Separation of Ownership from Control and Acquiring Firm Performance: The Case of Family Ownership in Canada
This study investigates the relationship between ownership structure and acquiring firm performance. A large proportion of Canadian public companies have controlling shareholders (families) that often exercise control over voting rights while holding a small fraction of the cash flow rights. This is achieved through the concurrent use of dual class voting shares and stock pyramids. Many suggest that these ownership structures involve larger agency costs than those imposed by dispersed ownership structures and that they distort corporate decisions with respect to investment choices such as acquisitions. We find that average acquiring firm announcement period abnormal returns for our sample of 327 Canadian transactions are positive over the 1998-2002 period. Cash deals, acquisitions of unlisted targets and cross-border deals have a positive impact on value creation. Governance mechanisms (outside block-holders, unrelated directors and small board size) also have a positive influence on the acquiring firm performance. Further, the positive abnormal returns are greater for family firms. We do not find that separation of ownership and control has a negative impact on performance. These results suggest that, contrary to other jurisdictions offering poor minority shareholder protection or poor corporate governance, separation of control and ownership is not viewed as leading to value destroying mergers and acquisitions, i.e., market participants do not perceive families as using M&A to obtain private benefits at the expense of minority shareholders. We do find a non-monotonic relationship between ownership level and acquiring firm abnormal returns. Ownership of a majority of the cash flow rights has a negative impact on announcement returns. This is consistent with the view that large shareholders may undertake less risky projects as their wealth invested in the firm increases. Copyright Blackwell Publishers Ltd, 2006.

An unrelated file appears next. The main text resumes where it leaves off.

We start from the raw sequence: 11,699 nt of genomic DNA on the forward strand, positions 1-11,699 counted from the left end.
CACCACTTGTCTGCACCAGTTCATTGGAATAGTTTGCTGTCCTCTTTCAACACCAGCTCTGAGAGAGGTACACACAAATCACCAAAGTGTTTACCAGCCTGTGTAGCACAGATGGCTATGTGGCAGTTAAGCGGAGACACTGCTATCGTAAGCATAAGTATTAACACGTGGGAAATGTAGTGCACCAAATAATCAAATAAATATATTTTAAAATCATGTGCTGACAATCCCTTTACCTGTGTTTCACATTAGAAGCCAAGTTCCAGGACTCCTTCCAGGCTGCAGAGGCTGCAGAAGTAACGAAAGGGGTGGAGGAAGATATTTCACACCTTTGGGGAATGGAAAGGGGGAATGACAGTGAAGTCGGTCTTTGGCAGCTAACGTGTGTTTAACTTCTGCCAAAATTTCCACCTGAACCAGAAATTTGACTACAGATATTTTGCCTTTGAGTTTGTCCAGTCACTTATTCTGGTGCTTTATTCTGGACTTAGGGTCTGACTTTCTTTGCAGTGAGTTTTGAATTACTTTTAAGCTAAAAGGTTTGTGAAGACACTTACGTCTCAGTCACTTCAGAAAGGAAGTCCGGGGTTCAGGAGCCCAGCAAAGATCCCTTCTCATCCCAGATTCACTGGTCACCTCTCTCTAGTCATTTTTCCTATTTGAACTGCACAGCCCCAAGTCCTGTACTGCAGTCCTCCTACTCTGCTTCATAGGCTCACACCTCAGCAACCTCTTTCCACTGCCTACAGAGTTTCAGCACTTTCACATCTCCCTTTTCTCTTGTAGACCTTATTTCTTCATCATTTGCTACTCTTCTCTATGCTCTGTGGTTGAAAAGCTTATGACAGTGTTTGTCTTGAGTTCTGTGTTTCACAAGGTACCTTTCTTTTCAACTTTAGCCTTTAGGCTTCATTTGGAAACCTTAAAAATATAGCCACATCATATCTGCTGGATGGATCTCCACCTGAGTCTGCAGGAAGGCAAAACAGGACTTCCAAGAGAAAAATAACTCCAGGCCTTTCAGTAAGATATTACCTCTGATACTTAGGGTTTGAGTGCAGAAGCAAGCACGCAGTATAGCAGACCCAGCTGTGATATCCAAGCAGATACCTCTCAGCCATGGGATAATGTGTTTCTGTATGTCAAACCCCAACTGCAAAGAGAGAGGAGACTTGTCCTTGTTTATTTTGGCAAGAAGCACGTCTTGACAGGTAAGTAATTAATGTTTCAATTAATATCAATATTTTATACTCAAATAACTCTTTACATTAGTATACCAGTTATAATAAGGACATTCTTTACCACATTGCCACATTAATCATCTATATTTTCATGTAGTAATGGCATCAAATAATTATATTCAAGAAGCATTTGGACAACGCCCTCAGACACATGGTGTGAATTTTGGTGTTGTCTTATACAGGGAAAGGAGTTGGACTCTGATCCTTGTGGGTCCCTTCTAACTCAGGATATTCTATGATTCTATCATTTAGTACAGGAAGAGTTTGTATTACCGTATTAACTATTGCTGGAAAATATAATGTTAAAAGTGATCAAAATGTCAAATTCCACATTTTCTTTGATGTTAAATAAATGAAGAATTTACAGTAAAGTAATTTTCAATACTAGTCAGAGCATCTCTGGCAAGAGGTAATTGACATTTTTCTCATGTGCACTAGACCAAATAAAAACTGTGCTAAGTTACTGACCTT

If you experience problems downloading a file, check if you have the proper application to view it first. In case of further problems read the IDEAS help page. Note that these files are not on the IDEAS site. Please be patient as the files may be large.
As the access to this document is restricted, you may want to look for a different version under "Related research" (further below) or search for a different version of it.
Volume (Year): 33 (2006-04)
Issue (Month): 3-4 ()
|Contact details of provider:|| Web page: http://www.blackwellpublishing.com/journal.asp?ref=0306-686X|
|Order Information:||Web: http://www.blackwellpublishing.com/subs.asp?ref=0306-686X|
When requesting a correction, please mention this item's handle: RePEc:bla:jbfnac:v:33:y:2006-04:i:3-4:p:517-543. See general information about how to correct material in RePEc.
For technical questions regarding this item, or to correct its authors, title, abstract, bibliographic or download information, contact: (Wiley-Blackwell Digital Licensing)or (Christopher F. Baum)
If you have authored this item and are not yet registered with RePEc, we encourage you to do it here. This allows to link your profile to this item. It also allows you to accept potential citations to this item that we are uncertain about.
If references are entirely missing, you can add them using this form.
If the full references list an item that is present in RePEc, but the system did not link to it, you can help with this form.
If you know of missing items citing this one, you can help us creating those links by adding the relevant references in the same way as above, for each refering item. If you are a registered author of this item, you may also want to check the "citations" tab in your profile, as there may be some citations waiting for confirmation.
Please note that corrections may take a couple of weeks to filter through the various RePEc services.